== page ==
February 11, 2010
Education Secretary Arne Duncan appealed to the Senate this week to pass the student lending overhaul bill, which is expected to save an estimated $80 billion.
"Working Americans pay while bankers get rich," said Duncan in a prepared statement which was quoted in The Washington Post. "Sallie Mae executives have paid themselves hundreds of millions of dollars in the last decade while teachers, nurses, and scientists--the backbone of the new economy--face crushing debt because of runaway college tuition costs."
The Student Aid and Fiscal Responsibility Act calls for all federal student loans to be directed through the Direct Loan Program under the U.S. Department of Education, rather than through private lenders such as Sallie Mae. Doing so would end taxpayer subsidies to private lenders, which would free up billions of dollars which could be directed towards Pell Grants and community colleges. The House of Representatives has already passed a version of the bill, but the measure has been stalled in the Senate as legislators debate healthcare legislation.
But The Wall Street Journal reports that this week Duncan blamed the stalemate on intensified lobbying by private lenders, who he said "will do anything to keep these subsidies flowing." He noted that Sallie Mae is calling attention to possible massive job losses while also moving "thousands of American jobs overseas."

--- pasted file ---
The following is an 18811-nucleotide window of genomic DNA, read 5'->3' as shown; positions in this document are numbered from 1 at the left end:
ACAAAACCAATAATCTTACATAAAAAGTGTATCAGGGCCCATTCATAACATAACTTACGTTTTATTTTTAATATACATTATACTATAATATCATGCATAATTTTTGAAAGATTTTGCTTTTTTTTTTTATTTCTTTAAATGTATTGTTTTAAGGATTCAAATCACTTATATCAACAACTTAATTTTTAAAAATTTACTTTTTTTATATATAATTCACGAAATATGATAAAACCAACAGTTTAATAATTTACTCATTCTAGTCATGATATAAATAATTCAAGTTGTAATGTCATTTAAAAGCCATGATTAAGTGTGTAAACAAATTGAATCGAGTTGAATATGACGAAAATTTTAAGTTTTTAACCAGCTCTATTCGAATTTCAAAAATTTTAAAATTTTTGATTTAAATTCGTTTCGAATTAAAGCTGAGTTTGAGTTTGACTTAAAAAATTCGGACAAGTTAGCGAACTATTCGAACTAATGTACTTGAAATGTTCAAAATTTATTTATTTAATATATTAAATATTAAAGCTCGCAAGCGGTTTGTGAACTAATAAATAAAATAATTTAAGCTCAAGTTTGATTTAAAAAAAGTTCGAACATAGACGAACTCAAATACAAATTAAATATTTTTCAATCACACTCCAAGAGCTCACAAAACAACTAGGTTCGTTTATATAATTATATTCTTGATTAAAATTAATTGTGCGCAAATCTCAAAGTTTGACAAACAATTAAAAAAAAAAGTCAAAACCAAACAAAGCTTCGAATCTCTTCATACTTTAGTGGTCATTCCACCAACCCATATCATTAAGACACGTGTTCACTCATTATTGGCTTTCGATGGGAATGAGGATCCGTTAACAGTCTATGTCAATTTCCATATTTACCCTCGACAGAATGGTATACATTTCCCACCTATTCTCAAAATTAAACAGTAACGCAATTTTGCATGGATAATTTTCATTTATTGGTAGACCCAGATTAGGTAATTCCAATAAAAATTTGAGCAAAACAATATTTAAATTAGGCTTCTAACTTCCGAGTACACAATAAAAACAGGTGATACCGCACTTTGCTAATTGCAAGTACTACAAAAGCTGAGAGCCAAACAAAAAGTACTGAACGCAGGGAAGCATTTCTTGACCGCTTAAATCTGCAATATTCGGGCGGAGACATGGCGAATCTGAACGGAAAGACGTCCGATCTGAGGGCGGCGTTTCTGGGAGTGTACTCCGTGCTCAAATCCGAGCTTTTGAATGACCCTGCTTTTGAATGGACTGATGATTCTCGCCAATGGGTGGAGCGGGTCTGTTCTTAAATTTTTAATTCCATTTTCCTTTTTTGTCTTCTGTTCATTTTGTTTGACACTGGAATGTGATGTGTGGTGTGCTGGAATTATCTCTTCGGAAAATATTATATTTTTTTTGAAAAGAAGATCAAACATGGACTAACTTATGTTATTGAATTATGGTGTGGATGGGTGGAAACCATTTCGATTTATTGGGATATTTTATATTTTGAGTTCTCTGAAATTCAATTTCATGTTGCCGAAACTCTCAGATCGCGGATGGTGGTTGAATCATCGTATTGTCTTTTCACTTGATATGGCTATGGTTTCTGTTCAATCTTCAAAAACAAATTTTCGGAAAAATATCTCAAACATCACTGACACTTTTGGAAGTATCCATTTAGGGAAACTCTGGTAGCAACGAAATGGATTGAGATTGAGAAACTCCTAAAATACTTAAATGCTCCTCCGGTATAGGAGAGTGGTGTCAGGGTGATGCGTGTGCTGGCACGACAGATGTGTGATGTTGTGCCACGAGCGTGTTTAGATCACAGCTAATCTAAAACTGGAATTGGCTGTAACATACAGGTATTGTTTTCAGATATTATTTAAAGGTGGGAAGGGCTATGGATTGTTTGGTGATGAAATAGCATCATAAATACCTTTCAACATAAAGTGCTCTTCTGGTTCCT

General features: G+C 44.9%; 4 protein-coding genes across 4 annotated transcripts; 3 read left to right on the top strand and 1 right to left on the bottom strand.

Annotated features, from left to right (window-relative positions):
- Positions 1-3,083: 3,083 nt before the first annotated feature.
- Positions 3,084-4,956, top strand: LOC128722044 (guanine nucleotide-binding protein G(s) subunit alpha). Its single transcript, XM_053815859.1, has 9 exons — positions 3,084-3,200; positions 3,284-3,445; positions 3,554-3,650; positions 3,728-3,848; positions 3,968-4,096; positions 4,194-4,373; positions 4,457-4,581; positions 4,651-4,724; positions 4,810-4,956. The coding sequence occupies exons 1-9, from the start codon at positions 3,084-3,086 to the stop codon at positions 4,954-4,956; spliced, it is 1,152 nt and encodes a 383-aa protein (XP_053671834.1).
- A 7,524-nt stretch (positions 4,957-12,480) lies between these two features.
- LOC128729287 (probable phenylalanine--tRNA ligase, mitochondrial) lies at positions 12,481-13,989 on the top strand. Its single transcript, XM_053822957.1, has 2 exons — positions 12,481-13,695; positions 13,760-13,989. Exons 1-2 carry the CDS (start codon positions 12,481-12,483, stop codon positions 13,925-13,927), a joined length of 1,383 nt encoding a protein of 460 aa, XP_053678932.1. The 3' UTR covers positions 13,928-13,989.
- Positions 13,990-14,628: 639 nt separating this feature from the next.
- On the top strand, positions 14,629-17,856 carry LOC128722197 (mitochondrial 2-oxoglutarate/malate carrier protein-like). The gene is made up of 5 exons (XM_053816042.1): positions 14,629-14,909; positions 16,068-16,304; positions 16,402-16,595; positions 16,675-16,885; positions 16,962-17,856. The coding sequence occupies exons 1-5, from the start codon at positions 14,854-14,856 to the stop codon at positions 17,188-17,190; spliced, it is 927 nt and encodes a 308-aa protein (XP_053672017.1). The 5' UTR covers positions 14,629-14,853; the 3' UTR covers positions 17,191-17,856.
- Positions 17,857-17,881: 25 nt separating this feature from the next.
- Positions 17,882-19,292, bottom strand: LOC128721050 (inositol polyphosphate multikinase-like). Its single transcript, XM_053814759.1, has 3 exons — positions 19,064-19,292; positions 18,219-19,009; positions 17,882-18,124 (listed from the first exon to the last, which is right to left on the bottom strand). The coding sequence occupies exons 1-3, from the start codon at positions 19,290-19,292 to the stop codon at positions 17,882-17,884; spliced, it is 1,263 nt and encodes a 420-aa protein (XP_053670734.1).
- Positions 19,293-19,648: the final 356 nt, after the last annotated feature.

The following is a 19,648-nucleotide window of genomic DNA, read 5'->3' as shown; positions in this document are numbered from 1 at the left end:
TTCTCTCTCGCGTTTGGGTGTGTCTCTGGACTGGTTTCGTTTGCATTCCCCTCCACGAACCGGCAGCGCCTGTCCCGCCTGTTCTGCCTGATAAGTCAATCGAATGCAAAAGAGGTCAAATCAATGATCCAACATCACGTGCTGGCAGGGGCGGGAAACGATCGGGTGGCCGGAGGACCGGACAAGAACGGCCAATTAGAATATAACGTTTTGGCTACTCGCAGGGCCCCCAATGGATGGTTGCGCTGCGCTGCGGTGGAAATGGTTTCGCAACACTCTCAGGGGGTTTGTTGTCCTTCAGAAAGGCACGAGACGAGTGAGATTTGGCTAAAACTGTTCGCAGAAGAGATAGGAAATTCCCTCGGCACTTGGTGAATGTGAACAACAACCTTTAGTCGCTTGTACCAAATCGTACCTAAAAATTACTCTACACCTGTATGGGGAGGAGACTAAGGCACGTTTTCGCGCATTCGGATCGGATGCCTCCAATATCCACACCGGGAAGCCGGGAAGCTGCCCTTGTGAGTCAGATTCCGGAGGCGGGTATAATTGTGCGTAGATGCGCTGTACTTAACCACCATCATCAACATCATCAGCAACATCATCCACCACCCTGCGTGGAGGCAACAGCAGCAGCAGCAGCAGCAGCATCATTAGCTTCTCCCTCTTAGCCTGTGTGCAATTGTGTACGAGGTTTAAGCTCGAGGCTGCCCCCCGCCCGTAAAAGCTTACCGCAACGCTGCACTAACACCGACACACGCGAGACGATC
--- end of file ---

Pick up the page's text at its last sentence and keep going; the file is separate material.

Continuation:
Opponents of the measure argue that students would see a decline in service, leading to higher default rates. "We believe reform is needed to make college more affordable," noted Martha Holler, vice president of Sallie Mae, who was quoted in USA Today. She added, however, that "we think families would be better served by having competition rather than government-run monopoly."
John Remondi, Sallie Mae's chief financial officer, added that the company merely wishes to modify the measure so that private lenders can act as loan originators for a set fee. "We have been trying to work with Congress to pass this legislation as soon as possible," he was quoted as saying in the Journal. "There is not a single statement that we have ever made or a single bit of evidence" to support claims that Sallie Mae wishes to keep the subsidy system.
The Post reports that Sallie Mae estimated that passage of the bill would lead to the loss of 2,500 jobs. The company is now paying for radio advertisements in Indiana and Pennsylvania--where many of its offices are located--that raise questions about potential job losses if the bill becomes law.
But Duncan decried the ads. "We want the American public to have full knowledge of what's happening here, the reality," he was quoted as saying in the Post. Private lenders "have had a very sweet deal. . . . Our proposal is infinitely better for middle-class, working-class Americans."
Compiled By Yaffa Klugerman